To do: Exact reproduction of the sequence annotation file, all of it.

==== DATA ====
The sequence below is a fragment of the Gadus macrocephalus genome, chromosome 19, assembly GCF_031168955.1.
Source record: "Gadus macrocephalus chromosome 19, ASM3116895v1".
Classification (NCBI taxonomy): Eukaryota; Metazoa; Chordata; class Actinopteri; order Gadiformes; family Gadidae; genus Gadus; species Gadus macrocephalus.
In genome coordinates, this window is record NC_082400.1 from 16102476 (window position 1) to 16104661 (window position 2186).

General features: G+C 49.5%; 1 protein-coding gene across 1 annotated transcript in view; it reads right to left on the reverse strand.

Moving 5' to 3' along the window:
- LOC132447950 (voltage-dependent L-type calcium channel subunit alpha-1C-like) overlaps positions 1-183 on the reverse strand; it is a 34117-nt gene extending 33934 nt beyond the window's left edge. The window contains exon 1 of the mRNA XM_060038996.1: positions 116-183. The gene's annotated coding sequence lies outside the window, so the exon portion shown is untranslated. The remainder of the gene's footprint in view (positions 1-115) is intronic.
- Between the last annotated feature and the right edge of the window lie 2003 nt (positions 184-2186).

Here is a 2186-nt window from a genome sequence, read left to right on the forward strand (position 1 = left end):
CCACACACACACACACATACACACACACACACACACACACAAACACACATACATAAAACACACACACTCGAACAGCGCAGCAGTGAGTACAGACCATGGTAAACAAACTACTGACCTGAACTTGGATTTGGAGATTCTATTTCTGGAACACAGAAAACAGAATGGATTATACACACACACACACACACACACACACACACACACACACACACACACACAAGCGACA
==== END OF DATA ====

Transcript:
The sequence below is a fragment of the Gadus macrocephalus genome, chromosome 19, assembly GCF_031168955.1.
Source record: "Gadus macrocephalus chromosome 19, ASM3116895v1".
Classification (NCBI taxonomy): Eukaryota; Metazoa; Chordata; class Actinopteri; order Gadiformes; family Gadidae; genus Gadus; species Gadus macrocephalus.
In genome coordinates, this window is record NC_082400.1 from 16102476 (window position 1) to 16104661 (window position 2186).

General features: G+C 49.5%; 1 protein-coding gene across 1 annotated transcript in view; it reads right to left on the reverse strand.

Moving 5' to 3' along the window:
- LOC132447950 (voltage-dependent L-type calcium channel subunit alpha-1C-like) overlaps positions 1-183 on the reverse strand; it is a 34117-nt gene extending 33934 nt beyond the window's left edge. The window contains exon 1 of the mRNA XM_060038996.1: positions 116-183. The gene's annotated coding sequence lies outside the window, so the exon portion shown is untranslated. The remainder of the gene's footprint in view (positions 1-115) is intronic.
- Between the last annotated feature and the right edge of the window lie 2003 nt (positions 184-2186).

Here is a 2186-nt window from a genome sequence, read left to right on the forward strand (position 1 = left end):
CCACACACACACACACATACACACACACACACACACACACAAACACACATACATAAAACACACACACTCGAACAGCGCAGCAGTGAGTACAGACCATGGTAAACAAACTACTGACCTGAACTTGGATTTGGAGATTCTATTTCTGGAACACAGAAAACAGAATGGATTATACACACACACACACACACACACACACACACACACACACACACACACACAAGCGACA